Saturday, April 28, 2012

BANG shifting to a ‘once-and-done approach’ to copy editing — 10 to 12 jobs will be cut

Dave Butler, who has responsibility over editorial operations at all of the Bay Area News Group’s publications, says in a memo (via Poynter) to Contra Costa Times staffers that he wants to cut 10-12 newsroom jobs.

He says that digital revenue is rising, but print is declining, and the result is that the company needs to cut costs. Copy editors will feel the brunt of the cuts.

Instead of two or three editors handling a story, one editor will review it with a “once-and-done approach.”

“A second or third edit on most stories has become a luxury most newspapers no longer can afford,” Butler writes.

And to help editors, reporters will be asked to put suggested headlines atop their stories.

Contra Costa Times copy editors will be allowed to apply for any vacancies in the reporting staff. Layoffs will be finalized May 15.

“Anyone laid off will get two weeks’ pay in lieu of two weeks’ notice — the same way we have handled this in the past,” Butler says.

Bay Citizen cuts ties with NY Times

Steven T. Jones of Bay Guardian reports that this Sunday is the last day The Bay Citizen will provide stories for The New York Times, which prints a Bay Area edition twice a week.

The Bay Citizen, a nonprofit started with $5 million from the late Lehman Brothers executive Warren Hellman, has merged with the 35-year-old Center for Investigative Reporting, headed by former Chronicle editors Phil Bronstein and Robert “Rosey” Rosenthal.

The Guardian headlined its piece “The Bay Citizen divorces NYT to marry CIR.” With the merger, which seems more like a takeover, The Bay Citizen will stop covering breaking news and instead focus on investigations and “accountability journalism.” Dropping the exclusive deal with the Times will allow The Bay Citizen to provide its work to newspapers and broadcasters. CIR has already been doing that through its California Watch label.

Jones says in his Guardian piece:
    But CIR wasn't as successful as The Bay Citizen in creating a stable, long-term financial base. Starting with Hellman and a handful of his wealthy friends, The Bay Citizen sought donations from a wide variety of sources that totaled more than $15 million. By contrast, CIR had limited term foundation funding for a staff of talented journalists.
In the end, it comes down to money. As Bronstein told Jones: “We're betting on the idea that quality journalism is something people are willing to pay for.”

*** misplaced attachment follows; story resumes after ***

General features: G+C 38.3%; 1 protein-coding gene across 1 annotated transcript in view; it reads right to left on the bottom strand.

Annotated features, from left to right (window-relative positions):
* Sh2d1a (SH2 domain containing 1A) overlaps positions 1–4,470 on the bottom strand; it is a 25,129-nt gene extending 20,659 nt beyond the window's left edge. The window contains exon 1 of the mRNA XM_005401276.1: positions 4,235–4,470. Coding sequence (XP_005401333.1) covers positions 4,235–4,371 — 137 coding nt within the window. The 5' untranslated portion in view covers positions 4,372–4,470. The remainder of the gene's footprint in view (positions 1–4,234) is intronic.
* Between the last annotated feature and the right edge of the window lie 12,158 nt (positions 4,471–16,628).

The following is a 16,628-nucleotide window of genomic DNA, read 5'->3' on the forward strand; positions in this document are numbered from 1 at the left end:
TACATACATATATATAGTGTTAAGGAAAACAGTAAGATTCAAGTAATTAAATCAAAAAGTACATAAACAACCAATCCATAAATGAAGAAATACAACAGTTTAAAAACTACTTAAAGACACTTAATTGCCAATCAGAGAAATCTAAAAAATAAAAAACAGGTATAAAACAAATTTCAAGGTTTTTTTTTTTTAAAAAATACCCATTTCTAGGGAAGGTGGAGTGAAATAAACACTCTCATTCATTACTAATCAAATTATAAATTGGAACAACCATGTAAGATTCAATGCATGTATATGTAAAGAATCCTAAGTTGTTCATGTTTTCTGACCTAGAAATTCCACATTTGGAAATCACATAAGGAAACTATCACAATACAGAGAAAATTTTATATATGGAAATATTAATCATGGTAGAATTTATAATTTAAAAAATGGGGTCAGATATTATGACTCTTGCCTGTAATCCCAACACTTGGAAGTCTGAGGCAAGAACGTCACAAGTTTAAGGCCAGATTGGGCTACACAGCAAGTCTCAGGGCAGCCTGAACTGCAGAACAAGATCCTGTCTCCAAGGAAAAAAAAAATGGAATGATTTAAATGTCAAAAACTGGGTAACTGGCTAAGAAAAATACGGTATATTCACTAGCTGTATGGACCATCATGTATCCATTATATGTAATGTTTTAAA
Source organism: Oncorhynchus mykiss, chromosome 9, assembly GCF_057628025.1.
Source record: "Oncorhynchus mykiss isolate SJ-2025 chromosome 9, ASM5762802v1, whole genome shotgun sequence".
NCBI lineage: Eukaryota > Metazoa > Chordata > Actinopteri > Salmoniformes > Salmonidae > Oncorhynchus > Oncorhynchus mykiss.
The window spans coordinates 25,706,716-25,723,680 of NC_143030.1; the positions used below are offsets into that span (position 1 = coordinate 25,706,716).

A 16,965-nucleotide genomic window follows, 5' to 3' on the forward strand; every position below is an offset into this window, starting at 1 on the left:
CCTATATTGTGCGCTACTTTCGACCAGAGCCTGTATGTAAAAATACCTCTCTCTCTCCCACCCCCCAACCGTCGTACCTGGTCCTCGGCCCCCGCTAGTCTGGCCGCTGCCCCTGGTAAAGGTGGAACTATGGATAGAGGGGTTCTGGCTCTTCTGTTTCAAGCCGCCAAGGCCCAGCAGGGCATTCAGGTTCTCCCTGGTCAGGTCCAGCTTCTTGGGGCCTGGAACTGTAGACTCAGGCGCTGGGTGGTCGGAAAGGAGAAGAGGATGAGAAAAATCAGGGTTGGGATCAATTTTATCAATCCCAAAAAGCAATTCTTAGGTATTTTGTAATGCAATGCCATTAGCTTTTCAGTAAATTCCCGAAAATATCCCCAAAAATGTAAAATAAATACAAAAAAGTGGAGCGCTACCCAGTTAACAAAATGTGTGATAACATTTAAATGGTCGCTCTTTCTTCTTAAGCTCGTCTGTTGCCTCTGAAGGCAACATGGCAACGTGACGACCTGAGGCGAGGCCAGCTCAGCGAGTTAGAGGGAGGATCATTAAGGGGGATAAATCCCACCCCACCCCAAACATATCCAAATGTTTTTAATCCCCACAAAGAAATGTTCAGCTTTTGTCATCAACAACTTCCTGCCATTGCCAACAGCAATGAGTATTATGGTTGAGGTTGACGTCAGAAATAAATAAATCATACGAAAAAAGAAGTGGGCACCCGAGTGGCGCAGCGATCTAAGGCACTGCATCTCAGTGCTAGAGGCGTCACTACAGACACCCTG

Thursday, April 26, 2012

LaCuesta retiring after 35 years at Channel 2

Lloyd LaCuesta, one of the best known and most tireless reporters in the Bay Area, announced Wednesday that he’s retiring on June 15 after 35 years as a reporter at KTVU.

"I have spent half of my life at KTVU which makes it all the more difficult to say goodbye. But it is time,” said LaCuesta. “I need to slow down and truly enjoy life.”

The Chronicle’s Peter Hartlaub calls LaCuesta the “iron man” of local journalism. Hartlaub starts out his piece on LaCuesta’s retirement by saying, “A mere 'congratulations' seems a little weak for KTVU reporter Lloyd LaCuesta, who announced this week that he’s retiring after 36 years of covering every brutal storm and quadruple homicide since 'Afternoon Delight' was No. 1 on the charts.”

LaCuesta is the longest tenured reporter at KTVU and has held the title of South Bay Bureau Chief for decades.

He has won numerous awards including six Emmys and numerous honors in the Press Club’s annual contest over the years.

KTVU, in a statement Wednesday, said that LaCuesta’s live reporting was integral to “The Ten O’Clock News” winning a national Edward R. Murrow Award for Newscast Excellence in 2004 from RTNDA.

“Lloyd has such great contacts in the community," said Channel 2 News Director Ed Chapuis. "He has always been able to break stories and get interviews that other reporters can’t get. People trust him ... It has been an honor to pencil ‘Lloyd LaCuesta’ into the line-up each night. He made KTVU better just by stepping onto the field each day.”

He was the first elected national president of the Asian American Journalists Association (AAJA) and the first president of Unity Journalists of Color. He is on AAJA’s prestigious list of pioneer Asian American journalists and is a recipient of AAJA's Lifetime Achievement Award. LaCuesta was inducted into the NATAS Silver Circle in 2004 for his many years of outstanding Bay Area reporting.

Students to fund Daily Cal with fee

Students at UC-Berkeley apparently will now pay $2 per semester for the next five years to support The Daily Californian, the student newspaper at UC-Berkeley.

The fee was approved in the student government election but not without controversy, according to the Daily Cal. On the second day of the three-day election, the student government president issued an order invalidating the initiative after the campus “whistleblower” program had received complaints that the measure violated UC policy. But then the student government Judicial Council decided that the president had overstepped her authority.

The measure passed, 5,977 to 4,054. However, other legal challenges remain.

The Daily Cal reports that it is running a “nearly $200,000 annual budget deficit partly due to a loss of advertisement revenue as a result of structural shifts in the journalism industry.”

Brugmann sells building and newspaper

Bruce Brugmann has agreed to sell the Bay Guardian, the longtime progressive weekly, to the new owners of the Examiner for an undisclosed price, according to a report by the Chron’s Andrew S. Ross. The transaction will close next month.